Now showing items 1-7 of 7
Head models of healthy and depressed adults for simulating the electric fields of non-invasive electric brain stimulation [version 2; referees: 2 approved]
(Journal article; Tidsskriftartikkel; Peer reviewed, 2018-06-06)
During the past decade, it became clear that the electric field elicited by non-invasive brain stimulation (NIBS) techniques such as transcranial direct current stimulation (tDCS) and transcranial magnetic stimulation (TMS) are substantially influenced by variations in individual head and brain anatomy. In addition to structural variations in the healthy, several psychiatric disorders are characterized ...
Commentary: Transcranial stimulation of the frontal lobes increases propensity of mind-wandering without changing meta-awareness
(Journal article; Tidsskriftartikkel; Peer reviewed, 2019-02-05)
A Commentary on <p> <p>Transcranial stimulation of the frontal lobes increases propensity of mind-wandering without changing meta-awareness<p> <p>by Axelrod, V., Zhu, X., & Qui, J. (2018). <i>Scientific Reports</i>, 8:15975. doi: 10.1038/s41598-018-34098-z
Blinding is compromised for transcranial direct current stimulation at 1 mA for 20 min in young healthy adults
(Journal article; Tidsskriftartikkel; Peer reviewed, 2019-03-19)
Transcranial direct current stimulation (tDCS) is a non‐invasive brain stimulation method that is frequently used to study cortical excitability changes and their impact on cognitive functions in humans. While most stimulators are capable of operating in double‐blind mode, the amount of discomfort experienced during tDCS may break blinding. Therefore, specifically designed sham stimulation protocols ...
Increasing propensity to mind‐wander by transcranial direct current stimulation? A registered report
(Journal article; Tidsskriftartikkel; Preprint; Manuskript, 2019-01-24)
Transcranial direct current stimulation (tDCS) has been proposed to be able to modulate different cognitive functions. However, recent meta‐analyses conclude that its efficacy is still in question. Recently, an increase in subjects’ propensity to mind‐wander has been reported as a consequence of anodal stimulation of the left dorsolateral prefrontal cortex (Axelrod et al., Proceedings of the National ...
Effects of transcranial direct current stimulation for treating depression: A modeling study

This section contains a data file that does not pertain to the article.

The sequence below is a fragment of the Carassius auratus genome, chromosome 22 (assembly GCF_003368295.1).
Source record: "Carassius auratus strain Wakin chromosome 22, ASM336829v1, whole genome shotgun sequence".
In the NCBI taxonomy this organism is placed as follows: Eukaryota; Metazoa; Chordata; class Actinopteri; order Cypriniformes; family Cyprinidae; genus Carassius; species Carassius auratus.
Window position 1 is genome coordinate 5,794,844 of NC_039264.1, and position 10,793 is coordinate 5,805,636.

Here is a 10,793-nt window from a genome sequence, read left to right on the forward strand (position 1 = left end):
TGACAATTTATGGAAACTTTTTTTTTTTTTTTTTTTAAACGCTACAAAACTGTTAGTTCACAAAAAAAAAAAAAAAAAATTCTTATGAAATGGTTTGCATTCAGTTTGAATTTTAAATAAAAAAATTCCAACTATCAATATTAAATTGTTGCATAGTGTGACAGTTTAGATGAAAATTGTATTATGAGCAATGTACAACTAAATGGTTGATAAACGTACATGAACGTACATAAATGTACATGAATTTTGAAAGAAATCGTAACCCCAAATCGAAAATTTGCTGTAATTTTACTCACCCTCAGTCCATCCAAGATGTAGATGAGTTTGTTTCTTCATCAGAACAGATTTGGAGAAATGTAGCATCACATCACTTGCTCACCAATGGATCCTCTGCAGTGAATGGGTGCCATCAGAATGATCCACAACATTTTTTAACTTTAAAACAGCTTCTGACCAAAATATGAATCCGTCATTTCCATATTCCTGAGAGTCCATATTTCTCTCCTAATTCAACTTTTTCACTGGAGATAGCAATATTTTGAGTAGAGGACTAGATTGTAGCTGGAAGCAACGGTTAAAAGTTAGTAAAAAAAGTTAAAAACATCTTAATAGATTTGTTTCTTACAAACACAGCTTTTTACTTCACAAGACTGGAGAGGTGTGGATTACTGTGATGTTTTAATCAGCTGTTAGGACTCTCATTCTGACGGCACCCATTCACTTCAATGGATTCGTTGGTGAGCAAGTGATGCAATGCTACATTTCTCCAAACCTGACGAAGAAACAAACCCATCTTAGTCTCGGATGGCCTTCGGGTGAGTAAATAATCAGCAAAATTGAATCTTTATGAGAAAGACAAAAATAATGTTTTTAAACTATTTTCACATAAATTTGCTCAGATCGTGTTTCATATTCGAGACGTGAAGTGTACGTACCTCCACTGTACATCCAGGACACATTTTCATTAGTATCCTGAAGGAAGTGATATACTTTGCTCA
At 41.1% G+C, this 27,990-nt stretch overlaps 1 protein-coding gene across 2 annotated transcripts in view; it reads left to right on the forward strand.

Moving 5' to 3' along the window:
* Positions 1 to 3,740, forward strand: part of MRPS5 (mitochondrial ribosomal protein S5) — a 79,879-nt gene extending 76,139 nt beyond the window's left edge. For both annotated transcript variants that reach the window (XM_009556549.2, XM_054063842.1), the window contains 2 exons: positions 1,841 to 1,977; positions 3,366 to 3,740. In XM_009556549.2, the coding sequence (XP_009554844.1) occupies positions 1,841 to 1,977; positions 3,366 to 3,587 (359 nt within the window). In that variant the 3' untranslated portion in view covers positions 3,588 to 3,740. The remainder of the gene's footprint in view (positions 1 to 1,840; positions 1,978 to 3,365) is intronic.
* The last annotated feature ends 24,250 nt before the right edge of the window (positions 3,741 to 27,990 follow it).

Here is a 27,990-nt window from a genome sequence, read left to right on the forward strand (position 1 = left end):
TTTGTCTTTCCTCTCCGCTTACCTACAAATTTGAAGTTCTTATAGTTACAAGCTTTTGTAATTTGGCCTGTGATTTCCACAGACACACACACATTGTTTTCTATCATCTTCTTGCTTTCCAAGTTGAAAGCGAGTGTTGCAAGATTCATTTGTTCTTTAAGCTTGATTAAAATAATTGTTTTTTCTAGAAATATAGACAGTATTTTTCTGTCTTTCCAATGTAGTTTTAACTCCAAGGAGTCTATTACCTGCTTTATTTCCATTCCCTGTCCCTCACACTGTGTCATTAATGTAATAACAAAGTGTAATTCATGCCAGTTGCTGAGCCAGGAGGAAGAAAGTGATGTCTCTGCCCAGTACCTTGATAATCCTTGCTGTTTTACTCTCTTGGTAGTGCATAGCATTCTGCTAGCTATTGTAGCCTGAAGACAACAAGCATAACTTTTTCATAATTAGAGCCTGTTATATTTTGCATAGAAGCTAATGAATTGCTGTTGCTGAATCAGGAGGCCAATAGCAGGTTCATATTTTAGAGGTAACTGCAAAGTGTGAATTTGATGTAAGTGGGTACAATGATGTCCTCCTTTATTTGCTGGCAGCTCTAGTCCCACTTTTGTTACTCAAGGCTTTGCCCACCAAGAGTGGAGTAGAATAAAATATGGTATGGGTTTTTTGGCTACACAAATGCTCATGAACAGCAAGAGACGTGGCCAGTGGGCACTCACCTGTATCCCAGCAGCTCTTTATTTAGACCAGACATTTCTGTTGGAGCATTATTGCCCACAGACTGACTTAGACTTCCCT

(Journal article; Tidsskriftartikkel; Peer reviewed, 2018-02-28)
<p><i>Background</i>: Transcranial direct current stimulation (tDCS) above the left dorsolateral prefrontal cortex (lDLPFC) has been widely used to improve symptoms of major depressive disorder (MDD). However, the effects of different stimulation protocols in the entire frontal lobe have not been investigated in a large sample including patient data.</p> <p><i>Methods</i>: We used 38 head ...
Probing the neural signature of mind wandering with simultaneous fMRI-EEG and pupillometry
(Journal article; Tidsskriftartikkel; Peer reviewed, 2020-10-01)
Mind wandering reflects the shift in attentional focus from task-related cognition driven by external stimuli toward self-generated and internally-oriented thought processes. Although such task-unrelated thoughts (TUTs) are pervasive and detrimental to task performance, their underlying neural mechanisms are only modestly understood. To investigate TUTs with high spatial and temporal precision, we ...
The interplay between executive control, behavioral variability and mind wandering: Insights from a high-definition transcranial direct-current stimulation study
(Journal article; Tidsskriftartikkel; Peer reviewed, 2020-11-21)
While the involvement of executive processes in mind wandering is largely undebated, their exact relationship is subject to an ongoing debate and rarely studied dynamically within‐subject. Several brain‐stimulation studies using transcranial direct current stimulation (tDCS) have attempted to modulate mind‐wandering propensity by stimulating the left dorsolateral prefrontal cortex (DLPFC) which is ...